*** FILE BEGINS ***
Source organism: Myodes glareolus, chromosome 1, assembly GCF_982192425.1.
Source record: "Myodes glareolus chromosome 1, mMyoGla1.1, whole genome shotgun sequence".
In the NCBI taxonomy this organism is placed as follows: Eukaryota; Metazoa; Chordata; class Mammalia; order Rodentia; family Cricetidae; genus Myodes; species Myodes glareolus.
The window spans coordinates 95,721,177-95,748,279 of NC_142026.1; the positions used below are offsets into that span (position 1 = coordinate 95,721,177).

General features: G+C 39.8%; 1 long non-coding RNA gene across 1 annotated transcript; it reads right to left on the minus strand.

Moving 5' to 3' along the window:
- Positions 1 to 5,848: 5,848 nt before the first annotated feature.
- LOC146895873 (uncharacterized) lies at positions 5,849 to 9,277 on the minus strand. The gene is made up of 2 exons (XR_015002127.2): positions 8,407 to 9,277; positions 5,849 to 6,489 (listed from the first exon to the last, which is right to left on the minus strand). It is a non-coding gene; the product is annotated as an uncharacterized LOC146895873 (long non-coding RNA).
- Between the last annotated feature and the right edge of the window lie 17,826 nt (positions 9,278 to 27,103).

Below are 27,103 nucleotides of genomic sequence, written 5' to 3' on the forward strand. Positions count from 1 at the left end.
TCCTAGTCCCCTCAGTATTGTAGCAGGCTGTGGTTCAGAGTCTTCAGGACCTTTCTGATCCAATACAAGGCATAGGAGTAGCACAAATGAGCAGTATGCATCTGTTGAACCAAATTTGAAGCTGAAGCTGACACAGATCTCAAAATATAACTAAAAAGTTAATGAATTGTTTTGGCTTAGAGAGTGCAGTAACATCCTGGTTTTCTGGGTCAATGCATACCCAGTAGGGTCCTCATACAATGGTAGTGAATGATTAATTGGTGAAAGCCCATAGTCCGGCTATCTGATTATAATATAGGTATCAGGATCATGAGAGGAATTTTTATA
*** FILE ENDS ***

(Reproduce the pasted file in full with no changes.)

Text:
Source organism: Myodes glareolus, chromosome 1, assembly GCF_982192425.1.
Source record: "Myodes glareolus chromosome 1, mMyoGla1.1, whole genome shotgun sequence".
In the NCBI taxonomy this organism is placed as follows: Eukaryota; Metazoa; Chordata; class Mammalia; order Rodentia; family Cricetidae; genus Myodes; species Myodes glareolus.
The window spans coordinates 95,721,177-95,748,279 of NC_142026.1; the positions used below are offsets into that span (position 1 = coordinate 95,721,177).

General features: G+C 39.8%; 1 long non-coding RNA gene across 1 annotated transcript; it reads right to left on the minus strand.

Moving 5' to 3' along the window:
- Positions 1 to 5,848: 5,848 nt before the first annotated feature.
- LOC146895873 (uncharacterized) lies at positions 5,849 to 9,277 on the minus strand. The gene is made up of 2 exons (XR_015002127.2): positions 8,407 to 9,277; positions 5,849 to 6,489 (listed from the first exon to the last, which is right to left on the minus strand). It is a non-coding gene; the product is annotated as an uncharacterized LOC146895873 (long non-coding RNA).
- Between the last annotated feature and the right edge of the window lie 17,826 nt (positions 9,278 to 27,103).

Below are 27,103 nucleotides of genomic sequence, written 5' to 3' on the forward strand. Positions count from 1 at the left end.
TCCTAGTCCCCTCAGTATTGTAGCAGGCTGTGGTTCAGAGTCTTCAGGACCTTTCTGATCCAATACAAGGCATAGGAGTAGCACAAATGAGCAGTATGCATCTGTTGAACCAAATTTGAAGCTGAAGCTGACACAGATCTCAAAATATAACTAAAAAGTTAATGAATTGTTTTGGCTTAGAGAGTGCAGTAACATCCTGGTTTTCTGGGTCAATGCATACCCAGTAGGGTCCTCATACAATGGTAGTGAATGATTAATTGGTGAAAGCCCATAGTCCGGCTATCTGATTATAATATAGGTATCAGGATCATGAGAGGAATTTTTATA